Be sure to learn how to sew--this gives you an understanding of how clothing is made, as well as the qualities of different fabrics. Take advantage of sewing classes if they are offered in middle or high school, or find a sewing machine and ask someone you know to teach you how, and you can make clothes for yourself or others---great experience for anyone interested in fashion. Sewing lessons can also be found at fabric stores or through Community Education. You'll start with something simple and work your way up to clothing and other items.

You'll also need to be expert in communicating, able to work with deadlines, and excited by constant change in your field.

Another discussion: Who actually looks like this? Could you design for an average size person instead of a toothpick?

Check out these designers to get an idea of how to make fashion your career:

Costume Design:

These schools offer degrees in fashion:
University of Minnesota-Twin Cities:
and check this out, about having a minor in apparel:

Stout University in Wisconsin also offers Fashion degrees:

What can you fashion into a career?

Monday, September 16, 2013

What Is Trio?-Share!

What do you say when someone asks you: "Trio? What's that?"

Most people have never heard of TRIO Programs, and if they have, it's usually through others.

Briefly, TRIO's mission is to assist first-generation students (neither parent completed a 4 year degree) to prepare for college, and then achieve a degree successfully through personalized advising and other enriching educational experiences. Because it is federally funded with tax money, there is no additional fee to participate in TRIO.

Did you know that....

TRIO originated in 1964 during Lyndon Johnson's presidency. The program originally included three parts, hence the name TRIO.

For a history, go to:

Over the years, TRIO Programs developed a total of 8 parts altogether. The name 'TRIO' was never changed to reflect it and the letters do not stand for anything.

These programs include:

          * Upward Bound -   for high school students. Advisors go to high schools  and provide advising and tutoring twice a week after school, plus Saturday sessions.
                                                                     Upward Bound Students

        * Upward Bound Talent Search - for middle school students to guide them towards college  (the name does not mean it is for acting or singing or other arts, necessarily)

           * Student Support Services - for college students, based at their college, providing individualized advising, assistance choosing a major, campus visits to 4 year transfer colleges and transfer course planning, financial aid navigation, and workshops for further assistance in specific areas.
                                                               SSS Students
 * McNair Scholarship - for graduate students - named for astronaut Ronald McNair for his high level of achievement (learn more here:

           * Upward Bound (Math/Science) - this program has a concentration on math and science

          * Upward Bound (Veterans)  - for military veterans to help them succeed in college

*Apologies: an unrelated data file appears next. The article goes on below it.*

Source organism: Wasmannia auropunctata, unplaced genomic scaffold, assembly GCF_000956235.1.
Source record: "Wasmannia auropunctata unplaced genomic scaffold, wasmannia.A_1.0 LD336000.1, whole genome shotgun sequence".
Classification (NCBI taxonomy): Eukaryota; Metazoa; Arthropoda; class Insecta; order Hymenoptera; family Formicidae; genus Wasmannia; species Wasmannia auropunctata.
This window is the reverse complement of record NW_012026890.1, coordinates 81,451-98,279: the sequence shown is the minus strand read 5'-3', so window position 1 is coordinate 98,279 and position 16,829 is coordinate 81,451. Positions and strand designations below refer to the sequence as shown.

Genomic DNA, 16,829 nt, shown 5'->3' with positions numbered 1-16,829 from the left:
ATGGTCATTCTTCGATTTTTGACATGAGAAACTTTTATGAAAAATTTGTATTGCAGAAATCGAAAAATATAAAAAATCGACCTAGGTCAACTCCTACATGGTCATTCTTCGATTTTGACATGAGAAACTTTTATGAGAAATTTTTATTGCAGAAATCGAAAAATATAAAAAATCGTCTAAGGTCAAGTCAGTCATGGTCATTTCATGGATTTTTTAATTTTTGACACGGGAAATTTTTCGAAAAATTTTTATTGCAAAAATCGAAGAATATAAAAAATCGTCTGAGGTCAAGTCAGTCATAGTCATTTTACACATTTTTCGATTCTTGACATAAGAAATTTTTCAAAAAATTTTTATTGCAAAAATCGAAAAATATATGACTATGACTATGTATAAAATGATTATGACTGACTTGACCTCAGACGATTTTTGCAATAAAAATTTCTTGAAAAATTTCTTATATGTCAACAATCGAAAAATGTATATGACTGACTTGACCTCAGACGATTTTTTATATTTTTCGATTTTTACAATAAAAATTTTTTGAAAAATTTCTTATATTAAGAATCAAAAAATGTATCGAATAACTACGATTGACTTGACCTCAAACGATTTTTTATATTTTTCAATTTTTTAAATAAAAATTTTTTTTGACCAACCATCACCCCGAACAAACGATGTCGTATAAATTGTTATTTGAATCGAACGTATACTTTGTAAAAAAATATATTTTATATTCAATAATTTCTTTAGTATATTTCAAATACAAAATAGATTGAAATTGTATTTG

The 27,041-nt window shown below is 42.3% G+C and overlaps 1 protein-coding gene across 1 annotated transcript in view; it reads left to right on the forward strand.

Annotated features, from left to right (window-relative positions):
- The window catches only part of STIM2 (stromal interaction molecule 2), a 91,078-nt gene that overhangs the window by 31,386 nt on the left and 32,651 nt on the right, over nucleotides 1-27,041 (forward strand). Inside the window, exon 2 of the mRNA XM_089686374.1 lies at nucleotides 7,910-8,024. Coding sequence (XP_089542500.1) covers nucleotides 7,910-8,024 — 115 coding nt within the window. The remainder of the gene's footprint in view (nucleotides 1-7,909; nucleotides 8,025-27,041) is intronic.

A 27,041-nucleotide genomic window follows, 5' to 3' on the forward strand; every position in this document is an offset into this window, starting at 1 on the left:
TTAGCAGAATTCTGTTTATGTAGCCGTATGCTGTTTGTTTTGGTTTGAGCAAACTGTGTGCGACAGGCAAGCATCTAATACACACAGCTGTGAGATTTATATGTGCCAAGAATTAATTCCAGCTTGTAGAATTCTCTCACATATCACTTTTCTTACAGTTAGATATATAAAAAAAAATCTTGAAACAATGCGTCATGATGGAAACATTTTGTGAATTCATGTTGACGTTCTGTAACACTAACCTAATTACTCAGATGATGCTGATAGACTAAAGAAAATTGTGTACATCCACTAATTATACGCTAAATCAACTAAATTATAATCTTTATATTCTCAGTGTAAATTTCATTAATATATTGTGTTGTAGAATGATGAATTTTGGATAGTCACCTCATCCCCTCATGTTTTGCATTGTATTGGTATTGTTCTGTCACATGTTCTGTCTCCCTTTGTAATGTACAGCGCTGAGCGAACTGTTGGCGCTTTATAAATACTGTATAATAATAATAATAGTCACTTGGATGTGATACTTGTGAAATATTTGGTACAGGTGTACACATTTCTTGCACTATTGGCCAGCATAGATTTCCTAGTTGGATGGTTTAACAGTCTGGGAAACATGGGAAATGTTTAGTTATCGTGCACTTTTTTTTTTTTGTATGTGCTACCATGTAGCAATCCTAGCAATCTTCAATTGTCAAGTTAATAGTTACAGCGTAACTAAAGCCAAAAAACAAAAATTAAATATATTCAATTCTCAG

Not Trio Programs

                                                                  Not Trio Programs

                                                                Not Trio Programs
  • Students in Upward Bound and SSS are good students striving to be better students, those who have solid goals and potential for being successful. Without these qualities, a student would not be accepted into the program. 

  • Some people think that Upward Bound is only for minorities. That is not true.

  • Upward Bound students meet with their advisors and tutors after school twice a week, plus one or more Saturdays each month. Advising includes ACT prep, financial aid education, cultural and life lesson experiences, college campus visits, assistance with the FAFSA, and other educational activities. Students also attend a summer program on the college campus. During the summer program, Upward Bound is required to offer: Math, Science, English, and a foreign language. There is usually an end-of-summer trip to let students experience a new place.

  • Upward Bound advisors have their offices at the college that 'sponsors' their program, not at their high schools. They are in their offices most days until it's time for them to travel to their high schools to have tutoring and advising sessions.
  • There is no age limit for students to take part in Student Support Services while they are in college. As long as you are someone motivated to be successful, and need some extra help to reach your goals, and meet one of our qualifiers, you can participate.

  • Here are the qualifiers for Student Support Services: First generation (neither parent achieved a Bachelors Degree); Modest Income; and for SSS, a Physical or Learning Disability/documented. Note that while a disability is one qualifier, our advisors are not trained in dealing with any disabilities. We will work with other resources that may be helpful in regards to students with a disability.

  • We do not provide money for students to attend college (such as scholarships). Occasionally, our Student Support Services program is able to offer a tuition-free, for-credit class. The greatest value of the program lies in the one-on-one, personalized advising we offer---for free---to our students.

  • TRIO programs are funded with grants from the United States Department of Education. This means each program has to 'ask permission to get the grant again' on a four or five year cycle.

  • Many TRIO advisors were also first-generation students and understand well the hard work involved to achieve college completion.

  • Because our funding comes from the Federal Government, we are not allowed to advertise in any way.